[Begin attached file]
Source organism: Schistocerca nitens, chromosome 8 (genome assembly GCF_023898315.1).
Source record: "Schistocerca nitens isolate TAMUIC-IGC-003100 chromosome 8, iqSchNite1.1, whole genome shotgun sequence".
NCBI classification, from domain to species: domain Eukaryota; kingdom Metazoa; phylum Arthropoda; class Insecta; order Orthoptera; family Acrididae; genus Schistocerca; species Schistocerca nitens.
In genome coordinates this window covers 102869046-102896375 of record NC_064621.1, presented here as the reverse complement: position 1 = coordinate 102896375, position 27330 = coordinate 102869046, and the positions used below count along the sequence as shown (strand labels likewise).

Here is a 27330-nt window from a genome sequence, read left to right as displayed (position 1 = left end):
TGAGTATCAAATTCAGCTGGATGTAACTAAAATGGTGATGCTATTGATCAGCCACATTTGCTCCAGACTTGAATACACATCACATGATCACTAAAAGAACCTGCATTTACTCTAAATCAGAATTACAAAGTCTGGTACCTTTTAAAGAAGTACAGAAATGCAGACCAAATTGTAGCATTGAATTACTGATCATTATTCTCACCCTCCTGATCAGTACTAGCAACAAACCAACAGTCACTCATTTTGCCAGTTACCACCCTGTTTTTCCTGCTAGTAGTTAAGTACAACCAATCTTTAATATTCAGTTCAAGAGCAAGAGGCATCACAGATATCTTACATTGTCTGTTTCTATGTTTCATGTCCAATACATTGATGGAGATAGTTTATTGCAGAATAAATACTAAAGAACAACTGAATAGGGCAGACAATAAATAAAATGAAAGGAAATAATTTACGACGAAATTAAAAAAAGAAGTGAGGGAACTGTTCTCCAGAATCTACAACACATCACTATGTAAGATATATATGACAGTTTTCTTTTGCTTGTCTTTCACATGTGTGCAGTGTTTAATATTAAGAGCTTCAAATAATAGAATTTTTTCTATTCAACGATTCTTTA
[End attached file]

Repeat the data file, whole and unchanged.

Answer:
Source organism: Schistocerca nitens, chromosome 8 (genome assembly GCF_023898315.1).
Source record: "Schistocerca nitens isolate TAMUIC-IGC-003100 chromosome 8, iqSchNite1.1, whole genome shotgun sequence".
NCBI classification, from domain to species: domain Eukaryota; kingdom Metazoa; phylum Arthropoda; class Insecta; order Orthoptera; family Acrididae; genus Schistocerca; species Schistocerca nitens.
In genome coordinates this window covers 102869046-102896375 of record NC_064621.1, presented here as the reverse complement: position 1 = coordinate 102896375, position 27330 = coordinate 102869046, and the positions used below count along the sequence as shown (strand labels likewise).

Here is a 27330-nt window from a genome sequence, read left to right as displayed (position 1 = left end):
TGAGTATCAAATTCAGCTGGATGTAACTAAAATGGTGATGCTATTGATCAGCCACATTTGCTCCAGACTTGAATACACATCACATGATCACTAAAAGAACCTGCATTTACTCTAAATCAGAATTACAAAGTCTGGTACCTTTTAAAGAAGTACAGAAATGCAGACCAAATTGTAGCATTGAATTACTGATCATTATTCTCACCCTCCTGATCAGTACTAGCAACAAACCAACAGTCACTCATTTTGCCAGTTACCACCCTGTTTTTCCTGCTAGTAGTTAAGTACAACCAATCTTTAATATTCAGTTCAAGAGCAAGAGGCATCACAGATATCTTACATTGTCTGTTTCTATGTTTCATGTCCAATACATTGATGGAGATAGTTTATTGCAGAATAAATACTAAAGAACAACTGAATAGGGCAGACAATAAATAAAATGAAAGGAAATAATTTACGACGAAATTAAAAAAAGAAGTGAGGGAACTGTTCTCCAGAATCTACAACACATCACTATGTAAGATATATATGACAGTTTTCTTTTGCTTGTCTTTCACATGTGTGCAGTGTTTAATATTAAGAGCTTCAAATAATAGAATTTTTTCTATTCAACGATTCTTTA